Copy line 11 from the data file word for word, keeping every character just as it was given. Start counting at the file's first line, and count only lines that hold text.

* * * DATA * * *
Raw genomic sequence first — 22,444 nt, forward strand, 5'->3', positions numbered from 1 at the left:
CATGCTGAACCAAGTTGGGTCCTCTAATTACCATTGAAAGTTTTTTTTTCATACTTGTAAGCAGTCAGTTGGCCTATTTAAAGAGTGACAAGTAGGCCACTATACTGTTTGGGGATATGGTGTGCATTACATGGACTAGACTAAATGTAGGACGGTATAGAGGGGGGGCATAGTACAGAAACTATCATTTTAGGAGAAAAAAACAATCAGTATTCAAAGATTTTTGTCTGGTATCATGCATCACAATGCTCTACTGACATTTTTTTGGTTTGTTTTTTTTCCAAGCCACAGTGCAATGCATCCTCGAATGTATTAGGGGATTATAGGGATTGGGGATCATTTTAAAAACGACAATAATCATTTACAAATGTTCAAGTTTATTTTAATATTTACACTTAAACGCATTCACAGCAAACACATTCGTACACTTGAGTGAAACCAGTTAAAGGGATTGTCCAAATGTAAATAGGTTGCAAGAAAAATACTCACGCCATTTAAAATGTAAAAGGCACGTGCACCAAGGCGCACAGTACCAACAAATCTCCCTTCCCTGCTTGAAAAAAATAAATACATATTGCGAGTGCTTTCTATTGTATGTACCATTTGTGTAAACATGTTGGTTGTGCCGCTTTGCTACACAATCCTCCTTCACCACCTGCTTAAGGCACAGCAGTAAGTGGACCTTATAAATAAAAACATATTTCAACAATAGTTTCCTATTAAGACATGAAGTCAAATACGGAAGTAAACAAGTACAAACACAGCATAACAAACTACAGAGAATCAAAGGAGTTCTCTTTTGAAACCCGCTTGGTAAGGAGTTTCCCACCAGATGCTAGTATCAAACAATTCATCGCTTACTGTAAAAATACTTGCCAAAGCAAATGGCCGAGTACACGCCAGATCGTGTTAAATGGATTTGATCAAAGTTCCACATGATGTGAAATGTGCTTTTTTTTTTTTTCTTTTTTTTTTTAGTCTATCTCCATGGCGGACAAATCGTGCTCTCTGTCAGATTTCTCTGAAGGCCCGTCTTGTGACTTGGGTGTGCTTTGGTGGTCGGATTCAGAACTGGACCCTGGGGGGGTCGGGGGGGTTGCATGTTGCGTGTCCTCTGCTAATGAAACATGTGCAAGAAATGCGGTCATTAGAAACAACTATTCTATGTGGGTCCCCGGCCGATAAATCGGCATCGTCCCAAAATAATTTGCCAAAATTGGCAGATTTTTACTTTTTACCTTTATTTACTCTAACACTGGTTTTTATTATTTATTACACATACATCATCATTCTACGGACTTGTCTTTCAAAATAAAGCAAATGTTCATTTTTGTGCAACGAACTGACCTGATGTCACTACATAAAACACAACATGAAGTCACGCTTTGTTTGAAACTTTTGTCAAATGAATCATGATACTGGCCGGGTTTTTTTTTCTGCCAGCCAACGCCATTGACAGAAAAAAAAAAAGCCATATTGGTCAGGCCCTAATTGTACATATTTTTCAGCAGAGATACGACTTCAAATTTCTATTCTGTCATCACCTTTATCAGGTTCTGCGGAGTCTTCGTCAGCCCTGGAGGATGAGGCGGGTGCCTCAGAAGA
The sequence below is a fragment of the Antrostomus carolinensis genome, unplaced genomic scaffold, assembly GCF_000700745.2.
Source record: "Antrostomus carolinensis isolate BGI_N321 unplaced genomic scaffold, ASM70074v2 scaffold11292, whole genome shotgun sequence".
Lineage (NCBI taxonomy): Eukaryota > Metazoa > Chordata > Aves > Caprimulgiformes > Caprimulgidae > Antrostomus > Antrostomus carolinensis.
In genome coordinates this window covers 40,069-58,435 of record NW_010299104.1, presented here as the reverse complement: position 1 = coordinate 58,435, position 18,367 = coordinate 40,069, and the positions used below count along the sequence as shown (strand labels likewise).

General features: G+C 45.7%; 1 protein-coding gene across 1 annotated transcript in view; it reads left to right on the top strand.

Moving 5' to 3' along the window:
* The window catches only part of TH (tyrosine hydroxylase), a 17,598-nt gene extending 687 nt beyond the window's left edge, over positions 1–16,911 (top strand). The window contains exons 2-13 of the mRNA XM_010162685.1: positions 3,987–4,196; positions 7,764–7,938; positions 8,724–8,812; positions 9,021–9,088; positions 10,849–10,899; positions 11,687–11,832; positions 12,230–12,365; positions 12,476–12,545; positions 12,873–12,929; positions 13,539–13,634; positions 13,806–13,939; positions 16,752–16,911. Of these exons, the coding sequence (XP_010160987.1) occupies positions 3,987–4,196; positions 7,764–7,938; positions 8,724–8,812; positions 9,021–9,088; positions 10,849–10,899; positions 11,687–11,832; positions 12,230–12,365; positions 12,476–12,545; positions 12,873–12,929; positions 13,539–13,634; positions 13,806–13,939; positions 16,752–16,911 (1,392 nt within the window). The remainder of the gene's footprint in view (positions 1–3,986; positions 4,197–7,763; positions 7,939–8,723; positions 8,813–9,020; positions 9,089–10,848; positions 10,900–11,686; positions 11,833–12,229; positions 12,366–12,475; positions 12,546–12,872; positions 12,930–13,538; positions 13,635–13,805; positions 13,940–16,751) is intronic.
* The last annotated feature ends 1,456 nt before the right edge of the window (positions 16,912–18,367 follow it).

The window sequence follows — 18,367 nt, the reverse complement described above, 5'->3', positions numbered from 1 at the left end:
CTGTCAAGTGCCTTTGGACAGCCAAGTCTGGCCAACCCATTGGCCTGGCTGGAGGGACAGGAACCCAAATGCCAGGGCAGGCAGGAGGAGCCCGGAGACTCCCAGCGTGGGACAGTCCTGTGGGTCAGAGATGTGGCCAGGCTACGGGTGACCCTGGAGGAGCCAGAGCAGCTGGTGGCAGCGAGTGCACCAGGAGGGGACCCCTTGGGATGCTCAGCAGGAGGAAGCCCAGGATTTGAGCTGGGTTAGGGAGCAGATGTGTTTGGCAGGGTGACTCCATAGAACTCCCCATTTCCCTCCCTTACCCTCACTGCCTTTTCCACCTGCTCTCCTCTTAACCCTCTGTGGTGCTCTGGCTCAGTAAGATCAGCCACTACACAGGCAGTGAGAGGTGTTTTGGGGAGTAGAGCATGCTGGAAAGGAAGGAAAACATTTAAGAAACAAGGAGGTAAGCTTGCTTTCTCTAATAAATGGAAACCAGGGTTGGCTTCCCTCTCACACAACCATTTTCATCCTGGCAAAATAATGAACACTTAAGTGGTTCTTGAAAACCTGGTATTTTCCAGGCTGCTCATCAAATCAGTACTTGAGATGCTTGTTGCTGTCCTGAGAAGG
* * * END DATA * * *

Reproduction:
The window sequence follows — 18,367 nt, the reverse complement described above, 5'->3', positions numbered from 1 at the left end: